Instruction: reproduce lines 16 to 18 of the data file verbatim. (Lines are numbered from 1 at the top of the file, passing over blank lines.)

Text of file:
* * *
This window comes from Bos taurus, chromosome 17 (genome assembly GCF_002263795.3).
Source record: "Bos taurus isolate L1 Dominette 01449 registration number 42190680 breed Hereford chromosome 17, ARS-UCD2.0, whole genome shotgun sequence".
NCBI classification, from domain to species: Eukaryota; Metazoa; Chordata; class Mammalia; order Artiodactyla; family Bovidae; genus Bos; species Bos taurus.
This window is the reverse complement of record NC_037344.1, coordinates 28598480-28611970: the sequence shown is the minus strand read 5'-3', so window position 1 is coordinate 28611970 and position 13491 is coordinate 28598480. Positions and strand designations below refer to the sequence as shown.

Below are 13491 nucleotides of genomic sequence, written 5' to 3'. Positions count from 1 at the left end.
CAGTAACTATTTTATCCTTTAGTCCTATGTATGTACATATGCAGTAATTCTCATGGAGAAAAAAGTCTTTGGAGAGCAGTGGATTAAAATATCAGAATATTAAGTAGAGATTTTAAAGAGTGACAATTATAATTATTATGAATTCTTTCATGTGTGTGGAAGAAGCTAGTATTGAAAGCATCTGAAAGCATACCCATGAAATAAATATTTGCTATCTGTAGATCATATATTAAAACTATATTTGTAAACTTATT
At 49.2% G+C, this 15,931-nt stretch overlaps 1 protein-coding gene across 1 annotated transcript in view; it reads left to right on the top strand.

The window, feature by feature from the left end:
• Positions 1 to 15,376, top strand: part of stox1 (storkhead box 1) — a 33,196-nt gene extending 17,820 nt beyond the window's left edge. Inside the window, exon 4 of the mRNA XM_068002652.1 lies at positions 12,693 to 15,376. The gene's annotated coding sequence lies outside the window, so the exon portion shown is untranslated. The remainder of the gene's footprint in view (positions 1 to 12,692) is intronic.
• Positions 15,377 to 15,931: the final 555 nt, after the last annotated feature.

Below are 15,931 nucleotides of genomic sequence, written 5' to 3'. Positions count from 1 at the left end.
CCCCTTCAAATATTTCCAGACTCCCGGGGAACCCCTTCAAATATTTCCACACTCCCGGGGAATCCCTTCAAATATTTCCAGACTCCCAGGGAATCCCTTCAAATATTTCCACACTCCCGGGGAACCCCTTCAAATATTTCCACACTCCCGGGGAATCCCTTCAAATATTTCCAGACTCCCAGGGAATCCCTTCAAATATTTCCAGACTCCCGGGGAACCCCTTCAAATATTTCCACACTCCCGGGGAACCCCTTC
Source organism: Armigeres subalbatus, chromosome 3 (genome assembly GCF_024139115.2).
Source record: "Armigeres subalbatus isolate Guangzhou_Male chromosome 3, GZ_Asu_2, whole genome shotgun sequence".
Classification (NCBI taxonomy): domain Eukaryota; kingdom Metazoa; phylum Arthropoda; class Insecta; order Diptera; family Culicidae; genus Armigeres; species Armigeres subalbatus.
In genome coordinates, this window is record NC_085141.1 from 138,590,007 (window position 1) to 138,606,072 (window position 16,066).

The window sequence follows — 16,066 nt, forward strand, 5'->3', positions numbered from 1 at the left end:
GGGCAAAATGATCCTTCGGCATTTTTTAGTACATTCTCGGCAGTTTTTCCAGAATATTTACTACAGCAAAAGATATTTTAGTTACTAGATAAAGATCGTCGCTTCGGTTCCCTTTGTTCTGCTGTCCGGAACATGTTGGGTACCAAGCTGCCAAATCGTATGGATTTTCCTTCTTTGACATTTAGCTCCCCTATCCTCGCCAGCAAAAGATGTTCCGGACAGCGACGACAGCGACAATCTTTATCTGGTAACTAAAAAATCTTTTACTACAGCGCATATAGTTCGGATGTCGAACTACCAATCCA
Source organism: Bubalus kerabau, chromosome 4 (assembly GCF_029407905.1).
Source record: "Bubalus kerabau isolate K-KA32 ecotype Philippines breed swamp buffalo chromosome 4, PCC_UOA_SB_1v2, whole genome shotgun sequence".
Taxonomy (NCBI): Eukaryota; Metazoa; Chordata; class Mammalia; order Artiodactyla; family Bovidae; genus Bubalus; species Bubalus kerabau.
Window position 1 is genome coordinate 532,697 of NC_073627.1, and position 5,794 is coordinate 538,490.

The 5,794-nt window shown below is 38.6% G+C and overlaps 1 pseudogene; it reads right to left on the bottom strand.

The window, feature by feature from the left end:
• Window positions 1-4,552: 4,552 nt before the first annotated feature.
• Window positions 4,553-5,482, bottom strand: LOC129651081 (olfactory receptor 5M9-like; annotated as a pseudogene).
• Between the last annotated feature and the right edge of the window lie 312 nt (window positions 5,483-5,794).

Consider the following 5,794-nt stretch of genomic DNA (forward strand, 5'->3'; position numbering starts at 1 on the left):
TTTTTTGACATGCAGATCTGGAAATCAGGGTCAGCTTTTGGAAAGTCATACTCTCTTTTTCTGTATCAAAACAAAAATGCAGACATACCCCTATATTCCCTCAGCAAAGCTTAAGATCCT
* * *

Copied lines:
In genome coordinates, this window is record NC_085141.1 from 138,590,007 (window position 1) to 138,606,072 (window position 16,066).

The window sequence follows — 16,066 nt, forward strand, 5'->3', positions numbered from 1 at the left end:
GGGCAAAATGATCCTTCGGCATTTTTTAGTACATTCTCGGCAGTTTTTCCAGAATATTTACTACAGCAAAAGATATTTTAGTTACTAGATAAAGATCGTCGCTTCGGTTCCCTTTGTTCTGCTGTCCGGAACATGTTGGGTACCAAGCTGCCAAATCGTATGGATTTTCCTTCTTTGACATTTAGCTCCCCTATCCTCGCCAGCAAAAGATGTTCCGGACAGCGACGACAGCGACAATCTTTATCTGGTAACTAAAAAATCTTTTACTACAGCGCATATAGTTCGGATGTCGAACTACCAATCCA